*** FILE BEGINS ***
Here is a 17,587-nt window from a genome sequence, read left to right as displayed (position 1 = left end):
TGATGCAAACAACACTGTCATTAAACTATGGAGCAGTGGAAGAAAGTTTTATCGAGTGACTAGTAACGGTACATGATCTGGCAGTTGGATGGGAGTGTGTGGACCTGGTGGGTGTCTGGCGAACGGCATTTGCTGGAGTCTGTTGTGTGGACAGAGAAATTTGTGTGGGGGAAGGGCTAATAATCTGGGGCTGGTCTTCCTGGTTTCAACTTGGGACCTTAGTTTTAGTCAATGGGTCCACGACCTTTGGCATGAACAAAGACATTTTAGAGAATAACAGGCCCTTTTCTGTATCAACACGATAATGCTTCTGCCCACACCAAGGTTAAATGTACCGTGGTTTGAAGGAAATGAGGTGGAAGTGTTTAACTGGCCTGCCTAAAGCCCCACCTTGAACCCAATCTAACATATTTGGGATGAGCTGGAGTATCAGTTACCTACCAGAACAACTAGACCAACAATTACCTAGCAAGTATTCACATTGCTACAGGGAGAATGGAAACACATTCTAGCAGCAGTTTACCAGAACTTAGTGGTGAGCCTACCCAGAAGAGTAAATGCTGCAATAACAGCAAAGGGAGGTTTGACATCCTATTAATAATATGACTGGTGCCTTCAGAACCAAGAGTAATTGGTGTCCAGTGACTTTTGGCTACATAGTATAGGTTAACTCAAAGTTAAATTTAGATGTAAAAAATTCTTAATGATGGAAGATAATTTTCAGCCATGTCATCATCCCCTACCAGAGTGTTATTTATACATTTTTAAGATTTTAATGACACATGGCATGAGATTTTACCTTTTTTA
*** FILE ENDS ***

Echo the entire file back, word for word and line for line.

Here is a 17,587-nt window from a genome sequence, read left to right as displayed (position 1 = left end):
TGATGCAAACAACACTGTCATTAAACTATGGAGCAGTGGAAGAAAGTTTTATCGAGTGACTAGTAACGGTACATGATCTGGCAGTTGGATGGGAGTGTGTGGACCTGGTGGGTGTCTGGCGAACGGCATTTGCTGGAGTCTGTTGTGTGGACAGAGAAATTTGTGTGGGGGAAGGGCTAATAATCTGGGGCTGGTCTTCCTGGTTTCAACTTGGGACCTTAGTTTTAGTCAATGGGTCCACGACCTTTGGCATGAACAAAGACATTTTAGAGAATAACAGGCCCTTTTCTGTATCAACACGATAATGCTTCTGCCCACACCAAGGTTAAATGTACCGTGGTTTGAAGGAAATGAGGTGGAAGTGTTTAACTGGCCTGCCTAAAGCCCCACCTTGAACCCAATCTAACATATTTGGGATGAGCTGGAGTATCAGTTACCTACCAGAACAACTAGACCAACAATTACCTAGCAAGTATTCACATTGCTACAGGGAGAATGGAAACACATTCTAGCAGCAGTTTACCAGAACTTAGTGGTGAGCCTACCCAGAAGAGTAAATGCTGCAATAACAGCAAAGGGAGGTTTGACATCCTATTAATAATATGACTGGTGCCTTCAGAACCAAGAGTAATTGGTGTCCAGTGACTTTTGGCTACATAGTATAGGTTAACTCAAAGTTAAATTTAGATGTAAAAAATTCTTAATGATGGAAGATAATTTTCAGCCATGTCATCATCCCCTACCAGAGTGTTATTTATACATTTTTAAGATTTTAATGACACATGGCATGAGATTTTACCTTTTTTA